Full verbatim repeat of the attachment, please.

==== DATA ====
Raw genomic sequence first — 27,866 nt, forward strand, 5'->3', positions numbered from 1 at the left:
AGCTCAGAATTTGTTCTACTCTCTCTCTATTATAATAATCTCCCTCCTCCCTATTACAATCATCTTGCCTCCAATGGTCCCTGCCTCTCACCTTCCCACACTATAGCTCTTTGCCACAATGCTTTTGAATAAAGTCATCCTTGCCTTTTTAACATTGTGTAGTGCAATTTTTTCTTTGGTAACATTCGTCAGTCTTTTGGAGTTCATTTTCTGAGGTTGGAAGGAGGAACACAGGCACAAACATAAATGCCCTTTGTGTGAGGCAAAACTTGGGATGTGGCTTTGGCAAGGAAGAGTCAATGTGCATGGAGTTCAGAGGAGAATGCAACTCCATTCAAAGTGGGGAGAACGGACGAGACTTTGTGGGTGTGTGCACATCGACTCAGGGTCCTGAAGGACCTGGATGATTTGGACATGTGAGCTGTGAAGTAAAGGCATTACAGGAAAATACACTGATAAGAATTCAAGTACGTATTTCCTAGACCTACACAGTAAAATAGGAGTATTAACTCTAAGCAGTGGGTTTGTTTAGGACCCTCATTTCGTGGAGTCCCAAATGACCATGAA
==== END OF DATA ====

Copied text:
Raw genomic sequence first — 27,866 nt, forward strand, 5'->3', positions numbered from 1 at the left:
AGCTCAGAATTTGTTCTACTCTCTCTCTATTATAATAATCTCCCTCCTCCCTATTACAATCATCTTGCCTCCAATGGTCCCTGCCTCTCACCTTCCCACACTATAGCTCTTTGCCACAATGCTTTTGAATAAAGTCATCCTTGCCTTTTTAACATTGTGTAGTGCAATTTTTTCTTTGGTAACATTCGTCAGTCTTTTGGAGTTCATTTTCTGAGGTTGGAAGGAGGAACACAGGCACAAACATAAATGCCCTTTGTGTGAGGCAAAACTTGGGATGTGGCTTTGGCAAGGAAGAGTCAATGTGCATGGAGTTCAGAGGAGAATGCAACTCCATTCAAAGTGGGGAGAACGGACGAGACTTTGTGGGTGTGTGCACATCGACTCAGGGTCCTGAAGGACCTGGATGATTTGGACATGTGAGCTGTGAAGTAAAGGCATTACAGGAAAATACACTGATAAGAATTCAAGTACGTATTTCCTAGACCTACACAGTAAAATAGGAGTATTAACTCTAAGCAGTGGGTTTGTTTAGGACCCTCATTTCGTGGAGTCCCAAATGACCATGAA